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I have a question about the below three expressions.

▹bring (one) to one's feet and bring something to its feet

to make someone or an audience rise up applauding or cheering in approval or in salute to someone or something. (Usually refers to an audience.)

▪ The thrilling climax brought the audience to its/their feet.

▹bring somebody to heel to force someone to obey you

▪ Western politicians opposed the president's effort to bring the Supreme Court to heel.

▹bring you/something to your/its knees to defeat or stop someone or something
▪ Severe oil shortages could bring our economy to its knees.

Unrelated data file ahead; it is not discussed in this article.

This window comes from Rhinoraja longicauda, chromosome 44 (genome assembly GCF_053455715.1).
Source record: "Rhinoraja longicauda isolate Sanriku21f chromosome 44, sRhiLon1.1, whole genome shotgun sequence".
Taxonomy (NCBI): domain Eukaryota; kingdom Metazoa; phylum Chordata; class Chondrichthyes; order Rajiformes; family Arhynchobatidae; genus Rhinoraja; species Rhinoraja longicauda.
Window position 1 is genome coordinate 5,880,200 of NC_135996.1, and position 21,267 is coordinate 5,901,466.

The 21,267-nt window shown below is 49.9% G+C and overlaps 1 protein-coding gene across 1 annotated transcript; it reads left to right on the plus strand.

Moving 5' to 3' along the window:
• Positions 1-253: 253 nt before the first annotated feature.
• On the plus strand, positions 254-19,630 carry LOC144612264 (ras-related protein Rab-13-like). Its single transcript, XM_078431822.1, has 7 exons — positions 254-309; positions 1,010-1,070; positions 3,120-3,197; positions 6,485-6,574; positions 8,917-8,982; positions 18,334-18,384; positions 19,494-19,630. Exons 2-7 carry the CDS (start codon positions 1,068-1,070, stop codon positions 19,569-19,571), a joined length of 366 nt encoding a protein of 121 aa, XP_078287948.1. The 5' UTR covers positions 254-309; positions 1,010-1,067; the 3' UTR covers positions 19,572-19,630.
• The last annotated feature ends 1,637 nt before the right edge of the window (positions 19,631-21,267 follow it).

Among the three explanations, I can figure out why "bring somebody to heel" and "bring you/something to your/its knees" have got their names.

But I cannot get how "bring (one) to one's feet and bring something to its feet" have got it's meaning, to make someone or an audience rise up? Because of the former two expressions, the meaning of the latter is hard to conceive.

Help me!!
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To get to one's feet = to stand up.
To bring to one's feet = to cause one to stand up.

I doubt it gets any clearer than that.
Comments  
Thanks, Mister Micawber.